Dec. 21 (Bloomberg) – Copper rose and the dollar traded near a three-month high against the euro on signs the global economic recovery is gaining traction.
Copper for delivery in three months on the London Metal Exchange rose 1.3 percent to $6,935 a metric ton at 5:10 p.m. in Tokyo. The dollar traded at $1.4325 per euro in Asia from $1.4338 in New York on Dec. 18 when it reached $1.4262, the strongest since Sept. 4. The yen was at 129.56 per euro from 129.75 last week. The U.S. currency was at 90.44 yen from 90.49 yen in New York. Asian stocks were little changed. The Dow Jones Stoxx 600 Index rose 0.6 percent to 247.81 in London.
Japan’s exports fell at the slowest pace in 14 months in November as demand from Asia supported the nation’s recovery from its worst postwar recession. In the U.S., American consumers probably earned and spent more in November, giving retailers and real-estate agents reason to anticipate business will improve in 2010, economists said before reports this week.
“Global economic recovery prospects are looking brighter as macroeconomic data improves and this is helping to support (copper) prices,” said Zeng Chao, an analyst at Everbright Futures Co. “Trading will be volatile and moves exaggerated in these two weeks, affected by the thin, year-end volumes.”
The dollar traded near a three-month high against the euro as signs that the world’s largest economy is gaining traction and lingering credit concerns in Europe boosted demand for the greenback.
“Further improvement of the U.S. economic data may give an impetus to buy the dollar,” said Toshiya Yamauchi, manager of foreign-exchange margin trading at Ueda Harlow Ltd. in Tokyo. “The sustained recovery may enhance views that the Federal Reserve may bring forward an exit from stimulus measures.”
U.S. household purchases rose 0.7 percent for a second month and incomes climbed 0.5 percent, the most since May, according to the median estimate of 60 economists surveyed by Bloomberg before a Commerce Department report Dec. 23. Combined sales of new and existing homes last month may have reached the highest level since May 2007, other figures due this week may show.
Demand for the euro was limited as the European Central Bank said lenders may have to write down an additional 187 billion euros ($268 billion) as loans to property companies and eastern European nations threaten the financial recovery.
“With the euro remaining vulnerable to credit problems in the region, the single currency will also explore its downside as people want to close out positions before the Christmas and New Year break,” said Kazumasa Yamaoka, a senior analyst in Tokyo at GCI Capital Co. a foreign-exchange margin-service company.
South Korea’s won and Indonesia’s rupiah led declines among Asian currencies.
The won fell 0.4 percent to 1,180.30 versus the greenback in Seoul, after sliding 1 percent last week, according to data compiled by Bloomberg. The rupiah declined 0.2 percent to 9,525. Standard Chartered Plc forecast the won, which has strengthened 6.6 percent this year, will decline to as low as 1,200 in the first quarter, before rallying to 1,050 by year-end.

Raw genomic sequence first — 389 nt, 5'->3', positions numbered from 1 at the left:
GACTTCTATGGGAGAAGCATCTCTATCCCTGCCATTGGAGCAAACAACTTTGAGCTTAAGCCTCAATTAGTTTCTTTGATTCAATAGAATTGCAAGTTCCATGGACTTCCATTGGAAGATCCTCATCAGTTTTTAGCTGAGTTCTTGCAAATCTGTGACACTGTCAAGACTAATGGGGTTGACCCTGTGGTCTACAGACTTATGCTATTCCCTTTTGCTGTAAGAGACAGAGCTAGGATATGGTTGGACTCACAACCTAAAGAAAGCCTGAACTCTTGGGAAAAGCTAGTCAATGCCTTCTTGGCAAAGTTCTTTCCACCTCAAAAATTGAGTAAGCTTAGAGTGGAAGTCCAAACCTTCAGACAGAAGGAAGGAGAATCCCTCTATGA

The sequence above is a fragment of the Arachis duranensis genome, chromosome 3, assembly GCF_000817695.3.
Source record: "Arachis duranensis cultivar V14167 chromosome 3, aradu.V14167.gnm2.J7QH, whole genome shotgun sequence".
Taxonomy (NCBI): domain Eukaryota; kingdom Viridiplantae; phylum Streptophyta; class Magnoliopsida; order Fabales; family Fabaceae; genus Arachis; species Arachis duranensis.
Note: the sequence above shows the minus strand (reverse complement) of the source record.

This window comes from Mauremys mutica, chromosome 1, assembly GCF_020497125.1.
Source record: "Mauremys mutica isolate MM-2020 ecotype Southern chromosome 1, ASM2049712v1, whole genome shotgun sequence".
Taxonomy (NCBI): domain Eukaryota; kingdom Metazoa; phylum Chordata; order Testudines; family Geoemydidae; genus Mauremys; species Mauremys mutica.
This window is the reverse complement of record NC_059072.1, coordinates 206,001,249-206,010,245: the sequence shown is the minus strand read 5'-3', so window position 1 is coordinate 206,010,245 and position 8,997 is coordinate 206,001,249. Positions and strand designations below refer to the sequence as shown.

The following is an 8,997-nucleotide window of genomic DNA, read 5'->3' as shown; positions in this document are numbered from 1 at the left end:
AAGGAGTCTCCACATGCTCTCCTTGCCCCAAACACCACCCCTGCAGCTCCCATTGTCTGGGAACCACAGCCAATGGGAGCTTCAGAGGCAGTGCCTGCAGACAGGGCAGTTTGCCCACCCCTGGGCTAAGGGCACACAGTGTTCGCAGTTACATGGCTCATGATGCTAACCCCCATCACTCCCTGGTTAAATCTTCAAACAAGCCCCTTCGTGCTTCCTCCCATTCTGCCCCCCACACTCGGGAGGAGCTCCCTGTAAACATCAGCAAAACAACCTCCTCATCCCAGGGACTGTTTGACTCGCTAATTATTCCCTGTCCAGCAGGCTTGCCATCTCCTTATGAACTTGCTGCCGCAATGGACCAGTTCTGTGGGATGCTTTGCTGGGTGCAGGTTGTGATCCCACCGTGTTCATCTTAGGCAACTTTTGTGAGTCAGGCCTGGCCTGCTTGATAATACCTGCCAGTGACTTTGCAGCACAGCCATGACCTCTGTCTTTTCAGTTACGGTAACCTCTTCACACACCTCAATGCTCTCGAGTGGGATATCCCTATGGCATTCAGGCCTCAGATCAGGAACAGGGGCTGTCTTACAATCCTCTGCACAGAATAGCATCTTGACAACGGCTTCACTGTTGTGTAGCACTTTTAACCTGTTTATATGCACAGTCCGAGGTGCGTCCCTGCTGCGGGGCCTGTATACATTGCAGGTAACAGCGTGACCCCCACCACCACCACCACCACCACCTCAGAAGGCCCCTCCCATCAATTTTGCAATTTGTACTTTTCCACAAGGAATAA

“We’ve been looking for a dollar bounce in the first quarter and this seems to be the beginning,” said Thomas Harr, senior currency strategist at Standard Chartered in Singapore. “We’ll still have the global recovery in place, Asia will continue to outperform, and capital inflows will continue to come back into Asia for 2010.”
Inflow Into Korea
Foreign investors, having pumped almost $24 billion into Korean shares this year, sold more of the nation’s equities than they bought for a second day, exchange data show. The Kospi has gained 46 percent this year.
The MSCI Asia Pacific Index fell 0.28 percent to 117.18. Japan’s Nikkei 225 Stock Average rose 0.4 percent. Nippon Oil Corp., Japan’s largest oil refiner, climbed 2.75 percent.
Murchison Metals Ltd., an Australian iron-ore producer, leapt 5 percent to A$2.14 after the cash price for iron ore rose to its highest this year on Dec. 18, according to The Steel Index. Fortescue Metals Group Ltd., Australia’s third-biggest iron ore producer, rose 1.6 percent to A$4.33.
Qantas jumped 5.1 percent as Australia’s biggest airline forecast first-half pretax profit of as much as A$150 million.
AU Optronics Corp., Taiwan’s largest maker of liquid- crystal displays, surged 5.7 percent to NT$37.95 after the China Times reported the company will be allowed to build a factory in China.
The Standard & Poor’s 500 Index advanced 0.6 percent in New York on Friday after better-than-estimated profit at Oracle Corp. and Research In Motion Ltd. boosted technology companies. Futures on the S&P 500 rose 0.1 percent in Asia.
Iraq and Oil
Crude oil traded above $73 a barrel in New York after rising 5 percent last week, the biggest weekly increase in two months. It was little changed at $73.24 a barrel in after-hours electronic trading on the New York Mercantile Exchange.
Iraq said Iran violated their shared border and called on the Islamic republic to withdraw its forces from an Iraqi oil well 280 miles (450 kilometers) south of Baghdad. Oil futures climbed as much as 2.8 percent on Friday. Iranian troops withdrew from the disputed well in the East Maysan field after an armed confrontation, Iraqi government officials said yesterday. Iraq said the Iranian flag was taken down from the well, though Iranian soldiers were still in Iraqi territory.
Gold bullion gained after the confrontation, said Hwang Il Doo, a senior trader with KEB Futures Co. in Seoul., citing “geopolitical risks in the Middle East.”
Gold for immediate delivery rose 0.04 percent to $1,113.77 an ounce, after increasing to as much as $1,119,69.